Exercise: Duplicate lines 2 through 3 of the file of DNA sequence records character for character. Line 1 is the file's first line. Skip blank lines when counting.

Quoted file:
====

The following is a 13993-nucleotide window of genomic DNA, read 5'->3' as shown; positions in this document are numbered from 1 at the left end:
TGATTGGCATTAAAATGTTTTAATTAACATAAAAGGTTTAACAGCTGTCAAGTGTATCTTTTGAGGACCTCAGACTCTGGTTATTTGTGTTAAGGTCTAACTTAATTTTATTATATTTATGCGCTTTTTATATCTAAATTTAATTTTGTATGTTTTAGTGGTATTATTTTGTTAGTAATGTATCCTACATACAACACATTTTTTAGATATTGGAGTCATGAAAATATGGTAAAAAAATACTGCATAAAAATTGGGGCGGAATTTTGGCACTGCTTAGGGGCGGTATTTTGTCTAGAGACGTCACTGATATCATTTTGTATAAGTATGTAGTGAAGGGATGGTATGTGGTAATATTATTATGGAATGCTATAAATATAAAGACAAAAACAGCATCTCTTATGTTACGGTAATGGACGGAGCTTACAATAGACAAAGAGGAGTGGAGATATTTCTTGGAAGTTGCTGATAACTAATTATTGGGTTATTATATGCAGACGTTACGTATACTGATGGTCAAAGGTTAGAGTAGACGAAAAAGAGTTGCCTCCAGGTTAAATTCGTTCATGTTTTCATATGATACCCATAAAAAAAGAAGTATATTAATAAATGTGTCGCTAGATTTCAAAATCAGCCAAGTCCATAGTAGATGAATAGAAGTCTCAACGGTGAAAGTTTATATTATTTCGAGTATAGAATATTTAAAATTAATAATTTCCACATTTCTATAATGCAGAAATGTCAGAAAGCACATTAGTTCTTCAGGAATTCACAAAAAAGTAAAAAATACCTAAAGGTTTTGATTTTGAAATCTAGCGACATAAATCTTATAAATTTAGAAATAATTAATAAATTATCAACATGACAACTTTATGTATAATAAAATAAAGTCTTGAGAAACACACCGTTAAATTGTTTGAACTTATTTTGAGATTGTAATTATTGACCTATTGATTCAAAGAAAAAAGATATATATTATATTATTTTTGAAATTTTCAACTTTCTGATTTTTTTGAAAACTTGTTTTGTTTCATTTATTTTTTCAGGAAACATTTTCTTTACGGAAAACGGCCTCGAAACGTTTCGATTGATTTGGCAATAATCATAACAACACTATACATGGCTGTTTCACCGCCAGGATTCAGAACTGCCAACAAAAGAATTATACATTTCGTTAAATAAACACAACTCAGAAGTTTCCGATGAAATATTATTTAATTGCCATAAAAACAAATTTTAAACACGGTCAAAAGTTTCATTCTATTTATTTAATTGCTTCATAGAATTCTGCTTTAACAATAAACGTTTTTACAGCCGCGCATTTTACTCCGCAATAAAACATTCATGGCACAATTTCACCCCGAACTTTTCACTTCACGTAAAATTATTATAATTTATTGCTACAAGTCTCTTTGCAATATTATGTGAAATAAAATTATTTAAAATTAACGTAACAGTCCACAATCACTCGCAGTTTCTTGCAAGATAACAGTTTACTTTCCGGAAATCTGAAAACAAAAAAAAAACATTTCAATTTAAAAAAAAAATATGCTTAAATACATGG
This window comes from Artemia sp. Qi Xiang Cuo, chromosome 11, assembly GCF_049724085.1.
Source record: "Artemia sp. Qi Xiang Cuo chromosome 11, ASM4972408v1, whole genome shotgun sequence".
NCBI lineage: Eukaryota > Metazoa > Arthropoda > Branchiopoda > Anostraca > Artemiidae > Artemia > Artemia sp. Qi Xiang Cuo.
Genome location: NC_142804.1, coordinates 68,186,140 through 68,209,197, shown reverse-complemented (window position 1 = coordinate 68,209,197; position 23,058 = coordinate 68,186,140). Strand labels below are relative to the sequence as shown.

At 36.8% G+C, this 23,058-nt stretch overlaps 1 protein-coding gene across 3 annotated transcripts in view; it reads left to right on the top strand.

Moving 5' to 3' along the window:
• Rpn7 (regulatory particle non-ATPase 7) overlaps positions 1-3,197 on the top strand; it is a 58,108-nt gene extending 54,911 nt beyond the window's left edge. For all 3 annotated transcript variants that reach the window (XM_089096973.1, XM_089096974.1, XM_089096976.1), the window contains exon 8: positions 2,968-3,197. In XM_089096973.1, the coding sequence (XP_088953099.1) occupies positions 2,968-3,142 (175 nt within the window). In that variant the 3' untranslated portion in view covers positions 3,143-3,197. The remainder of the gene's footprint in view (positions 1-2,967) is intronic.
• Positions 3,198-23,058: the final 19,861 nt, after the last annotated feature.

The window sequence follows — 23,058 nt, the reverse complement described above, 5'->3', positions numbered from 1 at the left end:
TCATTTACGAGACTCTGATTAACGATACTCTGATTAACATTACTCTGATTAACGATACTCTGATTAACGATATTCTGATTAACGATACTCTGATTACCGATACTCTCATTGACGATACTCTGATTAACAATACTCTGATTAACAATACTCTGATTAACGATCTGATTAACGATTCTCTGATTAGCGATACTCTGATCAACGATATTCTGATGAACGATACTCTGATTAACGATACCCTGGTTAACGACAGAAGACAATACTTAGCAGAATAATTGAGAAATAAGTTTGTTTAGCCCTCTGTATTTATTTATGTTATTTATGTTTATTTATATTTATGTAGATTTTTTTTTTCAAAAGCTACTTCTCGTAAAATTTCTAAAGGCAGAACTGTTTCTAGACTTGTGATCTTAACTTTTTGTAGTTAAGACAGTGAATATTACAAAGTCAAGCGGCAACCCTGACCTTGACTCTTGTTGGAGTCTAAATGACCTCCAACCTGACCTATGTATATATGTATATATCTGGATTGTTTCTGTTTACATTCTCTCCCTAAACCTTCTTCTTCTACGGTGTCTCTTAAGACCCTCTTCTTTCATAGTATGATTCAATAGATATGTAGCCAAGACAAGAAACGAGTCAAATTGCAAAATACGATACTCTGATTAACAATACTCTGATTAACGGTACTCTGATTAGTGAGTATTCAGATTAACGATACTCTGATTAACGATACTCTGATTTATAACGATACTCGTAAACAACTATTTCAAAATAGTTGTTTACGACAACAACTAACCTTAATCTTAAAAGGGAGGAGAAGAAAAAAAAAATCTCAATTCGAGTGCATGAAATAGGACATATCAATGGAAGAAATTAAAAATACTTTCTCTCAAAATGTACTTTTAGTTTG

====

TGATTGGCATTAAAATGTTTTAATTAACATAAAAGGTTTAACAGCTGTCAAGTGTATCTTTTGAGGACCTCAGACTCTGGTTATTTGTGTTAAGGTCTAACTTAATTTTATTATATTTATGCGCTTTTTATATCTAAATTTAATTTTGTATGTTTTAGTGGTATTATTTTGTTAGTAATGTATCCTACATACAACACATTTTTTAGATATTGGAGTCATGAAAATATGGTAAAAAAATACTGCATAAAAATTGGGGCGGAATTTTGGCACTGCTTAGGGGCGGTATTTTGTCTAGAGACGTCACTGATATCATTTTGTATAAGTATGTAGTGAAGGGATGGTATGTGGTAATATTATTATGGAATGCTATAAATATAAAGACAAAAACAGCATCTCTTATGTTACGGTAATGGACGGAGCTTACAATAGACAAAGAGGAGTGGAGATATTTCTTGGAAGTTGCTGATAACTAATTATTGGGTTATTATATGCAGACGTTACGTATACTGATGGTCAAAGGTTAGAGTAGACGAAAAAGAGTTGCCTCCAGGTTAAATTCGTTCATGTTTTCATATGATACCCATAAAAAAAGAAGTATATTAATAAATGTGTCGCTAGATTTCAAAATCAGCCAAGTCCATAGTAGATGAATAGAAGTCTCAACGGTGAAAGTTTATATTATTTCGAGTATAGAATATTTAAAATTAATAATTTCCACATTTCTATAATGCAGAAATGTCAGAAAGCACATTAGTTCTTCAGGAATTCACAAAAAAGTAAAAAATACCTAAAGGTTTTGATTTTGAAATCTAGCGACATAAATCTTATAAATTTAGAAATAATTAATAAATTATCAACATGACAACTTTATGTATAATAAAATAAAGTCTTGAGAAACACACCGTTAAATTGTTTGAACTTATTTTGAGATTGTAATTATTGACCTATTGATTCAAAGAAAAAAGATATATATTATATTATTTTTGAAATTTTCAACTTTCTGATTTTTTTGAAAACTTGTTTTGTTTCATTTATTTTTTCAGGAAACATTTTCTTTACGGAAAACGGCCTCGAAACGTTTCGATTGATTTGGCAATAATCATAACAACACTATACATGGCTGTTTCACCGCCAGGATTCAGAACTGCCAACAAAAGAATTATACATTTCGTTAAATAAACACAACTCAGAAGTTTCCGATGAAATATTATTTAATTGCCATAAAAACAAATTTTAAACACGGTCAAAAGTTTCATTCTATTTATTTAATTGCTTCATAGAATTCTGCTTTAACAATAAACGTTTTTACAGCCGCGCATTTTACTCCGCAATAAAACATTCATGGCACAATTTCACCCCGAACTTTTCACTTCACGTAAAATTATTATAATTTATTGCTACAAGTCTCTTTGCAATATTATGTGAAATAAAATTATTTAAAATTAACGTAACAGTCCACAATCACTCGCAGTTTCTTGCAAGATAACAGTTTACTTTCCGGAAATCTGAAAACAAAAAAAAAACATTTCAATTTAAAAAAAAAATATGCTTAAATACATGG
This window comes from Artemia sp. Qi Xiang Cuo, chromosome 11, assembly GCF_049724085.1.